Sergeant “Sammy” Allard for instance destroyed ten enemy aircraft in a week but only by flying four or five times a day with very little or no rest in between.
This had to take its toll of mind and body and on the 16th of May, after only an hour and a half’s sleep the previous night, Allard took-off on the first of four sorties that day.
Bombs were bursting on the aerodrome as he and his section took-off on their second patrol and on their third patrol Allard fell asleep three times over German occupied territory. As he taxied in from his last patrol of the day, the ground crew were surprised not to see him jump out after the aircraft had been shut down.
A mechanic opened the canopy only to find that Allard had finally succumbed to sheer weariness and had fallen asleep where he sat.
He was still unconscious when the ground crew lifted him out and it was decided to let him sleep on until the dawn patrol the next day.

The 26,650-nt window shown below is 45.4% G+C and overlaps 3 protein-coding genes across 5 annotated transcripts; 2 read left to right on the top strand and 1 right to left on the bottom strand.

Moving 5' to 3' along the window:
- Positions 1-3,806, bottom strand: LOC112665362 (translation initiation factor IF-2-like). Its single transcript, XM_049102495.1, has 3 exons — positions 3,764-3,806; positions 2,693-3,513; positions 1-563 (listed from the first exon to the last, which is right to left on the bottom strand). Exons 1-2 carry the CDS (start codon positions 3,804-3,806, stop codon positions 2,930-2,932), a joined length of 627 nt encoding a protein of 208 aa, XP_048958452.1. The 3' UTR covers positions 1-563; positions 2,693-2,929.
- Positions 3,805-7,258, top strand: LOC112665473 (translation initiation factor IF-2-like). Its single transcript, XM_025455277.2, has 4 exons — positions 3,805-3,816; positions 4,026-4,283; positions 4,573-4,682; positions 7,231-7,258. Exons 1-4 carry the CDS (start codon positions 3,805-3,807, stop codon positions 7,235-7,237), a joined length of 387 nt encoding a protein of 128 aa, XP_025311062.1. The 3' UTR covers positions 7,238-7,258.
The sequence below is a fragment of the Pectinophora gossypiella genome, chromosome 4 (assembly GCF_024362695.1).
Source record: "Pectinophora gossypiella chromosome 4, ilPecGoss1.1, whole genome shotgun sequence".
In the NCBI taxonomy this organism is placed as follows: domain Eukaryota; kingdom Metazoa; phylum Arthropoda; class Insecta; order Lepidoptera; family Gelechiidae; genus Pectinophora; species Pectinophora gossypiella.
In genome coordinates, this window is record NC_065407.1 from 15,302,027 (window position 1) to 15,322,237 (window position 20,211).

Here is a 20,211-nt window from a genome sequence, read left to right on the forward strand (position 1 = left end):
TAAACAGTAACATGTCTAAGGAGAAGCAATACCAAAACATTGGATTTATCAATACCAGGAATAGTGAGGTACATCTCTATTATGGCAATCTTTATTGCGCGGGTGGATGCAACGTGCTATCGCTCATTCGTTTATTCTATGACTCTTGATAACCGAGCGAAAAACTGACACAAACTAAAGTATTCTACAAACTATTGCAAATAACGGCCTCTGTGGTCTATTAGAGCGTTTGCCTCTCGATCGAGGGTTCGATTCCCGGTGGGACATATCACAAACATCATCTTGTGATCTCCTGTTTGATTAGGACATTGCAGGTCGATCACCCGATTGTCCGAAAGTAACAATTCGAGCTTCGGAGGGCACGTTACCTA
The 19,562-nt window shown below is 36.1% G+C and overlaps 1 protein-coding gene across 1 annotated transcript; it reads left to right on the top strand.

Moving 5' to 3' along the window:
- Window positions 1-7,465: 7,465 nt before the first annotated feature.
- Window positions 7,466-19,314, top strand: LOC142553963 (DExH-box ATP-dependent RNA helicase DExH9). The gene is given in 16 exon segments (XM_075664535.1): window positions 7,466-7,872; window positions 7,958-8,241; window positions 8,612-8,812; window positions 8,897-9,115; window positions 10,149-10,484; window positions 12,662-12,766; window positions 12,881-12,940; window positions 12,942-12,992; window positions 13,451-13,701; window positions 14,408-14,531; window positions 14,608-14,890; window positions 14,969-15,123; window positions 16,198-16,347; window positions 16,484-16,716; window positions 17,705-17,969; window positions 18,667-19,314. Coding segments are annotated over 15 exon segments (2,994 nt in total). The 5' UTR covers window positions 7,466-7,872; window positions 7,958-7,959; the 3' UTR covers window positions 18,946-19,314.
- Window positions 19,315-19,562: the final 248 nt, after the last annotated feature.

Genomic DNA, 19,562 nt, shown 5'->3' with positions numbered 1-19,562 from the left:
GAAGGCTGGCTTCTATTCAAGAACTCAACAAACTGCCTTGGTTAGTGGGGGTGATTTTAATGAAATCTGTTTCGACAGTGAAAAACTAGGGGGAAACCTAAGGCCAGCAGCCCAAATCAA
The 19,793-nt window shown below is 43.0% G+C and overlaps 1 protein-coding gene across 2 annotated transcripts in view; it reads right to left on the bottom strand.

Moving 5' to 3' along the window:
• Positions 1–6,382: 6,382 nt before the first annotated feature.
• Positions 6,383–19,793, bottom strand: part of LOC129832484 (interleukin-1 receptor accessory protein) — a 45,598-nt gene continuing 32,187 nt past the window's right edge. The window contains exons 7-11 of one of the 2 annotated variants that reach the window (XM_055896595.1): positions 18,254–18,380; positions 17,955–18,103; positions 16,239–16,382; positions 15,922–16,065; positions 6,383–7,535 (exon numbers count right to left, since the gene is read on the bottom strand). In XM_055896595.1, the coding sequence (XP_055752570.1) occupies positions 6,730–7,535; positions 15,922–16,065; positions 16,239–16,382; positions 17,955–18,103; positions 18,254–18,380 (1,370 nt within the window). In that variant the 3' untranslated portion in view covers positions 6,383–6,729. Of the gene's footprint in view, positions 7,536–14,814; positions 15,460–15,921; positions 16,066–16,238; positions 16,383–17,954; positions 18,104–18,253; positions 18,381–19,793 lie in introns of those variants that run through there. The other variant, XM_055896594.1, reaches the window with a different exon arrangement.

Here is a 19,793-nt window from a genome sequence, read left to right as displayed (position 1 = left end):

But at dawn they could still not wake him, so Allard was sent off to hospital in England.
In all he slept for 30 hours non stop.”

Lewis flew just as many sorties with just as much lack of sleep, and on the 12th of May flying VY-E, he shot down – not only his first enemy aircraft – but also his second: A Messerschmidt 109 – and a Heinkel He111.


18th or 19th of May – due to all the Squadrons reports got lost in the evacuation of the Squadron a few days later, there is some differences here – flying AK-A (an aircraft borrowed from 213 Squadron) he got 5 confirmed kills in a day:
Two Messerschmidt 109s on the first patrol in the morning and three more on the evening patrol. This fight had been witnessed by his CO and the squadron.
In some books it is mentioned that Lewis jumped out of his stricken Hurricane by